It so happens that the synagogue I attend on Saturdays, although it is officially Ashkenazi, is in fact collective. As our elder tells us “even a Japanese person can come here and pray – we don’t take money for this!” He’s stretching the point with Japanese Jews, of course – there aren’t any of them among us. But we have a diverse flock – Chabad, Litvaks, “Ethiopians”, “Turks”, “Moroccans”, and from Yemen, Bukhara, Georgia… In short, it’s easier to see what community isn’t represented here than to list all the ones that are. It’s amusing during prayer to notice how the most diverse accents blend into one.
At the end of this week the elder announced that Rosh Hashanah was approaching, and that the time had come to buy places for the holidays – there weren’t many left run out. And that’s when it all started – at the third meal, which is held immediately after the Saturday mincha, the people did not so much talk about the Torah as how they celebrated the Jewish New Year in the places where either they came from, or their fathers, or their grandfathers. And I must say the conversation was an interesting one.
Bukhara of mine, Bukhara…
“On Rosh Hashanah we slaughter a sheep,” Volodya Yakubov said dreamily. “I remember that my father slaughtered a sheep before the holiday, my father did, and now my brother does in his yard in southern Tel-Aviv. There can’t be a New Year without a fresh sheep! And naturally the head is placed on the table, and people eat it, saying: “May we be in the head, and not in the tail!” It’s a very delicious holiday on the whole. Also – I haven’t seen this myself, but my grandfather told me – in Bukhara on the eve of Rosh Hashanah an enormous festive candle made of pure wax was put on “auction”. It was over two meters high, and about as thick as your wrist. The person who won the auction, and paid a considerable amount of money for this candle, later brought it to the largest synagogue in the city, and a crowd of Jews accompanied him with songs and dances. Then the candle was lit, and after this everyone went away to their synagogues for the pre-festive mincha. Our prayers for the holiday are very beautiful…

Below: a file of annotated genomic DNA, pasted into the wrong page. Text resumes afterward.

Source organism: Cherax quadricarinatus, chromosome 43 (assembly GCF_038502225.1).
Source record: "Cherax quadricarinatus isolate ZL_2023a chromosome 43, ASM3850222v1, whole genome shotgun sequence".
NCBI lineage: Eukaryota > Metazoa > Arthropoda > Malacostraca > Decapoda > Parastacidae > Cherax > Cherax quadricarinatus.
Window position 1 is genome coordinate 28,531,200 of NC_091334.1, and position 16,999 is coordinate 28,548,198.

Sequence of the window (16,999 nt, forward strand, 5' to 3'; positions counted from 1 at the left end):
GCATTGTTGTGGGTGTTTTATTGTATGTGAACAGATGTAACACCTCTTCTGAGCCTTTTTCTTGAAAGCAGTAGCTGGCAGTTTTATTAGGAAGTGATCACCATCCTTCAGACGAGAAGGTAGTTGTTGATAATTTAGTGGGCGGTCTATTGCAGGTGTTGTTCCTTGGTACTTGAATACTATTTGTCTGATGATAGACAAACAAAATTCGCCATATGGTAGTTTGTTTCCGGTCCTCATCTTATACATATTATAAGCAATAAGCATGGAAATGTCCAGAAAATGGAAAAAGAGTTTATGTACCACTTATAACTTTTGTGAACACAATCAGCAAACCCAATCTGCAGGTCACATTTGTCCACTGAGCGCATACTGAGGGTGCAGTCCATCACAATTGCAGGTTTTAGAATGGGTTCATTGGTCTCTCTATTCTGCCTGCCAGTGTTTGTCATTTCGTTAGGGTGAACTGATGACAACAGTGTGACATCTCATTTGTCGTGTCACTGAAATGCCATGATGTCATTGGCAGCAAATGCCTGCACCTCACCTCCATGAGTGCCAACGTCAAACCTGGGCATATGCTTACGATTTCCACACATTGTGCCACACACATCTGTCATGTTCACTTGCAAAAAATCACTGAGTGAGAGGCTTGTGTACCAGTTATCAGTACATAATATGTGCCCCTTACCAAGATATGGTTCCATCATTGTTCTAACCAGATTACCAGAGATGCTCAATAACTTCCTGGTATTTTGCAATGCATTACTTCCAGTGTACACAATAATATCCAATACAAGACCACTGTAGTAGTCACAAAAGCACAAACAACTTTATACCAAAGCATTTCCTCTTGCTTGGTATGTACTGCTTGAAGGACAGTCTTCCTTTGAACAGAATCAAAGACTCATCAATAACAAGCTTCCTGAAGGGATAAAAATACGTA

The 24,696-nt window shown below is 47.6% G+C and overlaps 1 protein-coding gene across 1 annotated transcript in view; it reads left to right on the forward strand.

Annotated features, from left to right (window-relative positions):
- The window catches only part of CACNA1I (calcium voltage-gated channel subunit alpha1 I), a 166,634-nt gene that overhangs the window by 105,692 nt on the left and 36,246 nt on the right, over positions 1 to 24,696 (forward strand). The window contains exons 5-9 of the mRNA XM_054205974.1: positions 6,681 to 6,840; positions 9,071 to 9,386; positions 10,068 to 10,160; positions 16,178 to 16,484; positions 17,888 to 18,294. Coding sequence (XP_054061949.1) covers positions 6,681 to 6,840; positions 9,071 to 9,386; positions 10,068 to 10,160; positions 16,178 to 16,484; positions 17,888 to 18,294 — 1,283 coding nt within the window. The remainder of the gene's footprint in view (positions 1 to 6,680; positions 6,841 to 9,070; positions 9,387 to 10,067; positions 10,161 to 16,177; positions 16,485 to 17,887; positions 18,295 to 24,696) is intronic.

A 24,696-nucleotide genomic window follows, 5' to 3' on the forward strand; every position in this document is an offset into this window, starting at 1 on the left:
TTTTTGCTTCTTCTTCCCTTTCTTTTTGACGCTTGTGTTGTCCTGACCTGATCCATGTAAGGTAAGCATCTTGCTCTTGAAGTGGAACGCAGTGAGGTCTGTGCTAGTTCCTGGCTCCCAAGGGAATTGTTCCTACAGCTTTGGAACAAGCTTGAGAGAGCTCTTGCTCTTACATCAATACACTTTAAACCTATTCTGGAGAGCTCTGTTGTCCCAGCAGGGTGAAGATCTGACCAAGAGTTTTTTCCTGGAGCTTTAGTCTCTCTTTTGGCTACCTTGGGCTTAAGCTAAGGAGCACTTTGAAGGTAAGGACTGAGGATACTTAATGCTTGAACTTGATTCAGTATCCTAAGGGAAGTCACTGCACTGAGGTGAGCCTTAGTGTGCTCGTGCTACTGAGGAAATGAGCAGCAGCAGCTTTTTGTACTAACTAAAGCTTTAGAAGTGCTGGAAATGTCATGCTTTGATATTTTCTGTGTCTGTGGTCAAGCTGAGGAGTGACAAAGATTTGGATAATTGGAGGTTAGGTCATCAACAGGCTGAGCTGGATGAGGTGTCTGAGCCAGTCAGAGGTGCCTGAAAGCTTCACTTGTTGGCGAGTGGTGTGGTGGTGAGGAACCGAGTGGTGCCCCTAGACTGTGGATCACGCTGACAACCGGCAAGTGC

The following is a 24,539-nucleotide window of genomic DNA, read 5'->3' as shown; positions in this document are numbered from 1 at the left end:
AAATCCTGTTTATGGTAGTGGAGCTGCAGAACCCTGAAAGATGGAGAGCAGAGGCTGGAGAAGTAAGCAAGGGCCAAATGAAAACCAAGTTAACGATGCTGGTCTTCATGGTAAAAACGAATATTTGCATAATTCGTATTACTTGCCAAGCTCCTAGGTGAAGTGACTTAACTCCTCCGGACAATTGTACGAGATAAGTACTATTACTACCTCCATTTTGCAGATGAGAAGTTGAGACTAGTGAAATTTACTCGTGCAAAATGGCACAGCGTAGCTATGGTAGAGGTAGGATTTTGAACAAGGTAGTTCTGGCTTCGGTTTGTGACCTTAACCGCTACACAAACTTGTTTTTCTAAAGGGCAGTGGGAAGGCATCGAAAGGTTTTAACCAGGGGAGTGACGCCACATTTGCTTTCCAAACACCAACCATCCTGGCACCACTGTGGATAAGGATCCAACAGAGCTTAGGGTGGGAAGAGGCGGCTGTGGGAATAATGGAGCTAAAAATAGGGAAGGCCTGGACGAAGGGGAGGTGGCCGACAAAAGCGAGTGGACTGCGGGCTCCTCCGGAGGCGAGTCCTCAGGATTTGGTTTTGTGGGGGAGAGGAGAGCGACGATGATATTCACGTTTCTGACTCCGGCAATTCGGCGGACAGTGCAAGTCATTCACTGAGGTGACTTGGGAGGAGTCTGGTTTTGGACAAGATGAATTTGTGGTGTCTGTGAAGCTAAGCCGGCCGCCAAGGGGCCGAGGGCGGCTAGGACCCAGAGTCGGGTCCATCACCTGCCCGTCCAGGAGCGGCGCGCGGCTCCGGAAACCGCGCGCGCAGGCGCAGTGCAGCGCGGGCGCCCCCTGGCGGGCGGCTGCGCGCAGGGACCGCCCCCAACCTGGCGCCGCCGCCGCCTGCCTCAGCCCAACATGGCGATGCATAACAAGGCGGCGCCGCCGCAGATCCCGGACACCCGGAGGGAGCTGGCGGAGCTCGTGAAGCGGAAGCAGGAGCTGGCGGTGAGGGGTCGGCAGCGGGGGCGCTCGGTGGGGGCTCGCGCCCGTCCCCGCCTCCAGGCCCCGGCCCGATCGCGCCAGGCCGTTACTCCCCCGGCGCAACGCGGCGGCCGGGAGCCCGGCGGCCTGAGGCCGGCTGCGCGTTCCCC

“But not more beautiful than our Ashkenazi prayers,” someone said. “Only we sing the piyut “Utana tokef”, and I don’t know anything more beautiful than that prayer.”
“You’re wrong there!” Yakubov laughed. “Although we Bukharans do in fact pray according to the Sephardic custom, we also sing “Utana tokef”. And twice – first in Hebrew, and then in Bukharan, so everyone understands the meaning. I think that’s right – a lot of people pray in Hebrew, but in fact without understanding what they are praying about!”
All is calm in Baghdad…
“It’s good that you mentioned sheep,” said Yitzhak Baranes, who emigrated from Baghdad with his parents when he was a child. “My father said that Iraqi Jews also had the custom of slaughtering a sheep before the holiday, and not just Iraqi Jews – I think it was a common custom. They usually bought a sheep from Arab neighbors (Jews mainly worked in trade, and did not keep animals) about two weeks before the holiday, and fed it with watermelons, so the meat would taste better. At the same time they agreed with the neighbor that if the meat turned out to be was non-kosher, then he would take it himself, and that for an additional payment he would provide another sheep.
Before Rosh Hashanah, the butcher barely had the time to go from house to house and slaughter the sheep. If the sheep proved to be kosher, then the festival would begin in the house right away, but if it was non-kosher, then everyone became upset. And not because they regretted the money wasted, but because this was considered to be a very bad sign – the next year would be a bad one for the family. This sheep was regarded as a “kapara” – something like a redemptive sacrifice, and its head was put on the table.
What else can I tell you? Before Rosh Hashanah all adult males usually fast, during the day they go to the cemetery, to the graves of relatives or saints, and ask for their intervention and a good year. And of course, they go to mikvah.
The order of dishes and “simanim” for us is about the same as for you Ashkenazi: we start with fruit, to bless the fruit of the tree, then eat a watermelon to bless the fruit of the earth, then dates, beans, marrows, beets, pomegranates…”
“What about apples with honey?”